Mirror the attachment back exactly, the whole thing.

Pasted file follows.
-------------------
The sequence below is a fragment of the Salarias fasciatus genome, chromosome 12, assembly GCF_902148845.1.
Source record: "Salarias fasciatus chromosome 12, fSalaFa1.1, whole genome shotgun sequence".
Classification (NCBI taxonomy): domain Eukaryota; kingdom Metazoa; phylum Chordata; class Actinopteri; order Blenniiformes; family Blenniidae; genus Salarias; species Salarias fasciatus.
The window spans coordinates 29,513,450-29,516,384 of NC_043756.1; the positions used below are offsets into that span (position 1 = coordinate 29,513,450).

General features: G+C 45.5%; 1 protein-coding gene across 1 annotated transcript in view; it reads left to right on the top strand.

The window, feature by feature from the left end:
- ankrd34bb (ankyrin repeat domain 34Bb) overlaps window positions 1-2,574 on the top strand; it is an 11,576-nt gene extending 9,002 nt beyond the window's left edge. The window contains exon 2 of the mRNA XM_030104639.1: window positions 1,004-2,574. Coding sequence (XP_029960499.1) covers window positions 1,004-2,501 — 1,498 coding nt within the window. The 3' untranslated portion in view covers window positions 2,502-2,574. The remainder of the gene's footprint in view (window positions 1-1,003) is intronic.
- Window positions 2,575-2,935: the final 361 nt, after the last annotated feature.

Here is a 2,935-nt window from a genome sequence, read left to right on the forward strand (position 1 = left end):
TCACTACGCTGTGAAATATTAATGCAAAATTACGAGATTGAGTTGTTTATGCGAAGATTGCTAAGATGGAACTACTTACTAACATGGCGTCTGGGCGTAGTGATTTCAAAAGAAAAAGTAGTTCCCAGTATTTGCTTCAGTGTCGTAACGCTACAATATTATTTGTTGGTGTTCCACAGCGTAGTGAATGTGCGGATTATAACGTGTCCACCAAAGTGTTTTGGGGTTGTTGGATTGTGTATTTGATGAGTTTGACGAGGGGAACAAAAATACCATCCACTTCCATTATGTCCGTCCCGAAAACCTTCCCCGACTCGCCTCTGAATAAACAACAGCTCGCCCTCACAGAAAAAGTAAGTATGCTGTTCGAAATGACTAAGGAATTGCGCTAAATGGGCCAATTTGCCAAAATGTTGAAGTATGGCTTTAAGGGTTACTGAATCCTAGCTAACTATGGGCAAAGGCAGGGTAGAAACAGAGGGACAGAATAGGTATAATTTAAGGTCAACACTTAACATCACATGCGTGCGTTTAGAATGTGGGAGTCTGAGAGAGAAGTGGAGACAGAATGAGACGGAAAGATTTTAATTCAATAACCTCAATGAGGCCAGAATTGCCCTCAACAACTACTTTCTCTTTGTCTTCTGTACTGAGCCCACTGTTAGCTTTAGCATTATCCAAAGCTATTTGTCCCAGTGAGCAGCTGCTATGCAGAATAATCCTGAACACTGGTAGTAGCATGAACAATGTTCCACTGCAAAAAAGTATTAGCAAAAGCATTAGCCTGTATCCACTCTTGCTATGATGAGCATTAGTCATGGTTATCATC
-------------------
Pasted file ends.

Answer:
The sequence below is a fragment of the Salarias fasciatus genome, chromosome 12, assembly GCF_902148845.1.
Source record: "Salarias fasciatus chromosome 12, fSalaFa1.1, whole genome shotgun sequence".
Classification (NCBI taxonomy): domain Eukaryota; kingdom Metazoa; phylum Chordata; class Actinopteri; order Blenniiformes; family Blenniidae; genus Salarias; species Salarias fasciatus.
The window spans coordinates 29,513,450-29,516,384 of NC_043756.1; the positions used below are offsets into that span (position 1 = coordinate 29,513,450).

General features: G+C 45.5%; 1 protein-coding gene across 1 annotated transcript in view; it reads left to right on the top strand.

The window, feature by feature from the left end:
- ankrd34bb (ankyrin repeat domain 34Bb) overlaps window positions 1-2,574 on the top strand; it is an 11,576-nt gene extending 9,002 nt beyond the window's left edge. The window contains exon 2 of the mRNA XM_030104639.1: window positions 1,004-2,574. Coding sequence (XP_029960499.1) covers window positions 1,004-2,501 — 1,498 coding nt within the window. The 3' untranslated portion in view covers window positions 2,502-2,574. The remainder of the gene's footprint in view (window positions 1-1,003) is intronic.
- Window positions 2,575-2,935: the final 361 nt, after the last annotated feature.

Here is a 2,935-nt window from a genome sequence, read left to right on the forward strand (position 1 = left end):
TCACTACGCTGTGAAATATTAATGCAAAATTACGAGATTGAGTTGTTTATGCGAAGATTGCTAAGATGGAACTACTTACTAACATGGCGTCTGGGCGTAGTGATTTCAAAAGAAAAAGTAGTTCCCAGTATTTGCTTCAGTGTCGTAACGCTACAATATTATTTGTTGGTGTTCCACAGCGTAGTGAATGTGCGGATTATAACGTGTCCACCAAAGTGTTTTGGGGTTGTTGGATTGTGTATTTGATGAGTTTGACGAGGGGAACAAAAATACCATCCACTTCCATTATGTCCGTCCCGAAAACCTTCCCCGACTCGCCTCTGAATAAACAACAGCTCGCCCTCACAGAAAAAGTAAGTATGCTGTTCGAAATGACTAAGGAATTGCGCTAAATGGGCCAATTTGCCAAAATGTTGAAGTATGGCTTTAAGGGTTACTGAATCCTAGCTAACTATGGGCAAAGGCAGGGTAGAAACAGAGGGACAGAATAGGTATAATTTAAGGTCAACACTTAACATCACATGCGTGCGTTTAGAATGTGGGAGTCTGAGAGAGAAGTGGAGACAGAATGAGACGGAAAGATTTTAATTCAATAACCTCAATGAGGCCAGAATTGCCCTCAACAACTACTTTCTCTTTGTCTTCTGTACTGAGCCCACTGTTAGCTTTAGCATTATCCAAAGCTATTTGTCCCAGTGAGCAGCTGCTATGCAGAATAATCCTGAACACTGGTAGTAGCATGAACAATGTTCCACTGCAAAAAAGTATTAGCAAAAGCATTAGCCTGTATCCACTCTTGCTATGATGAGCATTAGTCATGGTTATCATC